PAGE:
a literary review
“The purpose of art,” says native upper-Midwesterner Bob Dylan, “is to stop time.” This is precisely what Michigan poet Cindy Hunter Morgan does in her short collection Apple Season, a cycle of poems about the time she spent at her grandparents’ apple orchard as a child and her relationship with her grandmother. Everywhere in these twenty pages, time is stopped and a vanishing–or perhaps already vanished–world is preserved in its prime fullness. Through images that are restrained and precise, honest and never romanticized, Morgan evokes an earthy nostalgia as lovely and intoxicating as the apple scent that wafts through the entire collection.
The opening poem, “Before Sleep,” is full of the wonder of childhood, haunted by ghosts that are truly just plants covered with sheets to fight off the coming frost. Near the end the poem moves into Roethke territory in its roots-and-dirt imagery:
apples and late-blooming annuals,
and roots, and tangles of roots
twisting around each other
beneath clods of cool soil,
trussing everything, all of us,
“Thaw” is also reminiscent of Roethke. Here “The skunk cabbage is up/and the river is flooded” while “Every living thing twists toward light/gurgling and blushing” and “Our boots sink into this earth/so gladly do we root here.”
The comparison is a compliment. Morgan’s images, direct and unadorned, are just about as close to actual experience as poetry can get. We can feel the squish of the earth beneath our boots and smell the thawing scents of nature. And of course there are the apples, baked by the fire in “Necessities”; eaten “sliced/like waxing crescent moons” in “Dormant”; picked early, “tart and sour,” and made into applesauce that “makes [Morgan’s] young/tongue squirm, so sharp/is its message” in “Early Apples”; “red and gold and sweet, streaked like the evening sky” in “Apple Season”; and enjoyed so often in “November” their eaters “bring their light inside,” leading to the promise that “By April . . ./we will glow.” The presence of the apples and the variety of their descriptions is such that their smell seems to linger even in the poems in which they don’t appear.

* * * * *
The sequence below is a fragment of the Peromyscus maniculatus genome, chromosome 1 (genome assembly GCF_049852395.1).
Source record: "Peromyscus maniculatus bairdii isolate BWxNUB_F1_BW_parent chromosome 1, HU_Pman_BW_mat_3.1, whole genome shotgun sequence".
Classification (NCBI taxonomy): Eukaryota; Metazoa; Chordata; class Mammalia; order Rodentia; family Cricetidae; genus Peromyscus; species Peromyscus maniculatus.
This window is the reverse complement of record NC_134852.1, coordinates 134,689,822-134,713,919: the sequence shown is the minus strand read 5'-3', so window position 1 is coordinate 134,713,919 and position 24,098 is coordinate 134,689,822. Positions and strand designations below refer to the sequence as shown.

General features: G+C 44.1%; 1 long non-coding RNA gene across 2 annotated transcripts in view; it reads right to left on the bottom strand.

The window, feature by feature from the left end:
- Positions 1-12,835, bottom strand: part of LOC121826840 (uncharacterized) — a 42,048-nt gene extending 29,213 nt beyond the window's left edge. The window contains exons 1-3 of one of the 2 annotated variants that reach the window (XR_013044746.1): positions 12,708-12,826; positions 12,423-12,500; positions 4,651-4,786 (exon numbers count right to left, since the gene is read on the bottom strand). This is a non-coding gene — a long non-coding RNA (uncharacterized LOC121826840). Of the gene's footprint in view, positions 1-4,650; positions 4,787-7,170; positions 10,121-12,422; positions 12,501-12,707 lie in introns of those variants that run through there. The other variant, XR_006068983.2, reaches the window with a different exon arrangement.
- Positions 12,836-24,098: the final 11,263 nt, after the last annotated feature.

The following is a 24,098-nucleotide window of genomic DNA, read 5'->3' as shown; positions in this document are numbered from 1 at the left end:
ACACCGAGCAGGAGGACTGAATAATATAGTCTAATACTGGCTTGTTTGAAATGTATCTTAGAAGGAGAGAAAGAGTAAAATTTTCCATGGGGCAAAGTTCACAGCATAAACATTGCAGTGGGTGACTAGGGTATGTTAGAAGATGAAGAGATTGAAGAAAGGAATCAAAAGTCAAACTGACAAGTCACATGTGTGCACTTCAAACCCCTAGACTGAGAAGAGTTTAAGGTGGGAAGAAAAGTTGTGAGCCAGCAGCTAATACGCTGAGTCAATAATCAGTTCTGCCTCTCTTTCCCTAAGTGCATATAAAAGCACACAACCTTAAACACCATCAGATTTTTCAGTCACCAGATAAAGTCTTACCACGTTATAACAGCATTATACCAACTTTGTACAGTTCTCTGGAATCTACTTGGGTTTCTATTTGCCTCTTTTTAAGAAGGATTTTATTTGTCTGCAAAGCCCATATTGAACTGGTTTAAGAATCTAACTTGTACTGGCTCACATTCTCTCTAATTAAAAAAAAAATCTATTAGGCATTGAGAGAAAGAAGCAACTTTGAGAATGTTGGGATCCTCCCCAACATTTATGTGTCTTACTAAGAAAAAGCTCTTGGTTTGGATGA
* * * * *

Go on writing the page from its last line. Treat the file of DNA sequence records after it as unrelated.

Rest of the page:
The same can be said about Morgan’s grandmother. She is the you and half the we in each poem, and her character becomes a strong presence even in poems where she is barely referenced.
But the plain-but-powerful style Morgan employs is an especially good fit for the poems that do deal with her grandmother more fully. For instance, consider Memento, which relates the story of a cruel teacher who ridiculed Morgan’s grandmother when she was a little girl for wanting a pencil case for Christmas. Morgan’s great-grandmother, in an act equally goodhearted and defiant, wrapped a pencil case herself so Morgan’s grandmother could open it at school in front of the teacher. This is the kind of story Morgan’s grandmother chooses to “thaw . . . by the fire, /pass it to [Morgan] to feel its wicked/ragged edges . . .” In the passing of the story, we suspect, a certain toughness and principle are passed as well.
Later, Morgan seems to consider this question herself. In the final poem, “After,” she allows herself a few stanzas of hard reflection on her grandmother’s death, Morgan ends on an image that reflects once again the hardiness and practical wisdom that would be her grandmother’s legacy:
. . .I find the dry carcass
of a squirrel. This I carry off
in a dust pan and toss in the trash,
saddened by the dullness
of disposal. Together, we would not
have squandered that skeleton.
We would have hung it by its tailbone,
collected lost acorns, and made
a wind chime for the porch.
And we’re left with the implied question that Morgan seems to be asking herself without saying it aloud: what qualities of this extraordinary woman has she kept?
In many ways, the world of Cindy Hunter Morgan’s Apple Season no longer exists. Just as a young Morgan in “Necessities” has the good sense to put the last of her grandmother’s darning floss in the closet “so the world will always have some,” I will place this tiny book in a safe place on my shelf so I will always be able to go back and find that world again, as visceral and alive as it must have been in real life.